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"Defastenism" is not a serious art movement in any meaningful sense. All the people named in the article are art students in the same art college, most in the same class. They have not produced any work of note, and seem to spend an unhealthy amount of time in rather pointlessly theatrical self-promotion.

—Preceding unsigned comment added by (talkcontribs)

Didn't the "situationists" "self-promote" themselves? aren't they a "serious" group?

Do you know these people?

—Preceding unsigned comment added by (talkcontribs)

SERIOUSNESS OF DEFASTENISM The above apparent condemnation of Defastenism seems to qualify them superbly in today's art climate. They are taken seriously by the American chapter of the Stuckists, with particular reference to Jesse Richards. They are linked on his site and he included them in the current show in New York in CBGB (the CBGB) Gallery. They also exhibit in Ireland. The theatrics are nothing new in art movements (cf Britart more recently) and doesn't mean there isn't an underlying seriousness. It is stated in the article already that they formed as undergraduates. Whether their work is of note or not is doubtless a matter of debate. An art movement can be a bad art movement: it is still an art movement. It can also spend unhealthy amounts of time doing pointless things if it wants. There isn't a test of common sense and morality to pass. I have added their theatricality to the article. - Tyrenius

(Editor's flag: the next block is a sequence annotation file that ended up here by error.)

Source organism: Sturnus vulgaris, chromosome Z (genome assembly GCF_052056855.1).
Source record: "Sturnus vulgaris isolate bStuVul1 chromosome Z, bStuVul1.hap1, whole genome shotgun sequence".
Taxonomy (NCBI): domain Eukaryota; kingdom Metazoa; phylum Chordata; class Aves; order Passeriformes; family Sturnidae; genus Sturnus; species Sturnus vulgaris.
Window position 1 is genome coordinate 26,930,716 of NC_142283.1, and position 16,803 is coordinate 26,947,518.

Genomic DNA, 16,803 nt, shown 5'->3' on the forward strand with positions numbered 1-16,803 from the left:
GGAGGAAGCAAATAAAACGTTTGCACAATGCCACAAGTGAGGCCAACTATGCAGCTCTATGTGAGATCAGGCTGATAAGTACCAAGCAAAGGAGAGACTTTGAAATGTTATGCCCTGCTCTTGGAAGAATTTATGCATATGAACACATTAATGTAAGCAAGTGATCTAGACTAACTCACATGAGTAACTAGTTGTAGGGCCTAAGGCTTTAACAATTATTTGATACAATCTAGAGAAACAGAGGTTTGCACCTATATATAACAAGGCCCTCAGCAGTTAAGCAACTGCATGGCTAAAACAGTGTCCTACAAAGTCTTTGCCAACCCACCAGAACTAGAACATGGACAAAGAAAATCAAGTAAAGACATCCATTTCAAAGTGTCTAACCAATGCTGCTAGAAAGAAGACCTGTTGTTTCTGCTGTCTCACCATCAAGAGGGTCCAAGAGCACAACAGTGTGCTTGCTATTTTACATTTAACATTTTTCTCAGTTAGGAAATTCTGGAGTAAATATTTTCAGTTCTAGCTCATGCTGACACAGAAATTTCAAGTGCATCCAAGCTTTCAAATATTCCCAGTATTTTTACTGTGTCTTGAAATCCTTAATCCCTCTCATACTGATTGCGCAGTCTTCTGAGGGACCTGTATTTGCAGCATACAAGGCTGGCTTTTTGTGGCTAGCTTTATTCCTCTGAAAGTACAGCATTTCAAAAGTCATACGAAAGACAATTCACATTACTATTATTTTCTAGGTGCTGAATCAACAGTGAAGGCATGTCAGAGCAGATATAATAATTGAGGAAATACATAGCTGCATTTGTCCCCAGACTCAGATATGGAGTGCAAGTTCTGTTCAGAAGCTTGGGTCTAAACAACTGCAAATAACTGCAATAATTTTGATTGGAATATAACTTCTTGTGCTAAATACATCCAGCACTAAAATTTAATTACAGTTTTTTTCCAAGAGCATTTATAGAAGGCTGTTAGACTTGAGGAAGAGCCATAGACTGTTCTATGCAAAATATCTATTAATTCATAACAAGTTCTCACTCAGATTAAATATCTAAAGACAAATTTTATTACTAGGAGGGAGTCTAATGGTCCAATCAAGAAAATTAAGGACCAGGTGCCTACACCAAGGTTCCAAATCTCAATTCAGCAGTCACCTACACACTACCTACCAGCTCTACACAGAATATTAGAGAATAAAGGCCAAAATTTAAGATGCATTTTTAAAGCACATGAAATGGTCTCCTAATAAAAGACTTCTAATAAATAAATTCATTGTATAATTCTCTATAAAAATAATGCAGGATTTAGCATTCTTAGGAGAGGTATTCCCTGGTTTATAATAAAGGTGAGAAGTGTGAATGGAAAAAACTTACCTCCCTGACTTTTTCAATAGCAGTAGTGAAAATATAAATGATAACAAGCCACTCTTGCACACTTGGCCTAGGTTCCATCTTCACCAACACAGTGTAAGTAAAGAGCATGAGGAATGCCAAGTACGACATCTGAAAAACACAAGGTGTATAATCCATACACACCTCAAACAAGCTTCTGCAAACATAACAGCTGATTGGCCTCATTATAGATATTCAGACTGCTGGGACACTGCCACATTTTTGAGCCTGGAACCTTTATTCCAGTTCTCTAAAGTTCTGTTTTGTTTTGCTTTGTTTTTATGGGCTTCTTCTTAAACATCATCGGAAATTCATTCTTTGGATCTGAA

Hard to detect the "underlying seriousness" in this group, especially in light of this rather embarrassing Sunday Independent article. Still, we could be here all year trying to define what constitutes a serious art movement, or whether seriousness is indeed a criterion by which to judge worthiness for inclusion. In my view it's hard to see what distinguishes this particular art/lifestyle project from any of the million other marginal endeavours being worked on by art school graduates all over the world. --Ryano 11:43, 12 September 2005 (UTC)
A lack of "underlying seriousness" in the defastenists isn't an appropriate criterion on which to delete this page. "Underlying seriousness" isn't really a characteristic you could ascribe to every famous or influential art-movement. Indeed, the jury's really still out on the "underlying seriousness" of most contemporary art. Debate would be quite moot on this topic.
The article doesn't read like self-promotion. There are no lies or half-truths. Whether or not the movement is known because of word-of-mouth, critical acclaim or so-called self-promotion, it is quite successful. The exhibitions have drawn a vast amount of people.
There are two deletion notices on this page at the time of my writing this. So far as I know, there shouldn't be two of them. The reason cited for deletion has the ring of opinion about it, eg. "not a serious art movement in any meaningful sense", or "have not produced any work of note". This against the verifiable facts quoted in the article, and the wealth of people to whom defastenists are of some interest.